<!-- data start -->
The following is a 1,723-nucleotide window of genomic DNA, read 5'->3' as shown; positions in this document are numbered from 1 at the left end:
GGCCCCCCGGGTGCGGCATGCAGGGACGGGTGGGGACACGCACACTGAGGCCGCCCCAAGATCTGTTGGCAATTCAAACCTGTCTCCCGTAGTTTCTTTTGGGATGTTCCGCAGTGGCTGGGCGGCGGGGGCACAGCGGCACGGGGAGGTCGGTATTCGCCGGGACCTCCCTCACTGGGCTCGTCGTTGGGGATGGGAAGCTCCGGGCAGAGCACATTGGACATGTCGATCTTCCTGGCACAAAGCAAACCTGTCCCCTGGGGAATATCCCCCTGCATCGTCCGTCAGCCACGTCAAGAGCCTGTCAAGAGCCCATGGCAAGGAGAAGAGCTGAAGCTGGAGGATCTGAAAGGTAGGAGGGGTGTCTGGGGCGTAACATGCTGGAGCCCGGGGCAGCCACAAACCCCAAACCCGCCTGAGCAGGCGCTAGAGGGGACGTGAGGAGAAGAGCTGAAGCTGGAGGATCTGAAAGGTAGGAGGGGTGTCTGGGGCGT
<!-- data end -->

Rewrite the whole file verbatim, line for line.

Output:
The following is a 1,723-nucleotide window of genomic DNA, read 5'->3' as shown; positions in this document are numbered from 1 at the left end:
GGCCCCCCGGGTGCGGCATGCAGGGACGGGTGGGGACACGCACACTGAGGCCGCCCCAAGATCTGTTGGCAATTCAAACCTGTCTCCCGTAGTTTCTTTTGGGATGTTCCGCAGTGGCTGGGCGGCGGGGGCACAGCGGCACGGGGAGGTCGGTATTCGCCGGGACCTCCCTCACTGGGCTCGTCGTTGGGGATGGGAAGCTCCGGGCAGAGCACATTGGACATGTCGATCTTCCTGGCACAAAGCAAACCTGTCCCCTGGGGAATATCCCCCTGCATCGTCCGTCAGCCACGTCAAGAGCCTGTCAAGAGCCCATGGCAAGGAGAAGAGCTGAAGCTGGAGGATCTGAAAGGTAGGAGGGGTGTCTGGGGCGTAACATGCTGGAGCCCGGGGCAGCCACAAACCCCAAACCCGCCTGAGCAGGCGCTAGAGGGGACGTGAGGAGAAGAGCTGAAGCTGGAGGATCTGAAAGGTAGGAGGGGTGTCTGGGGCGT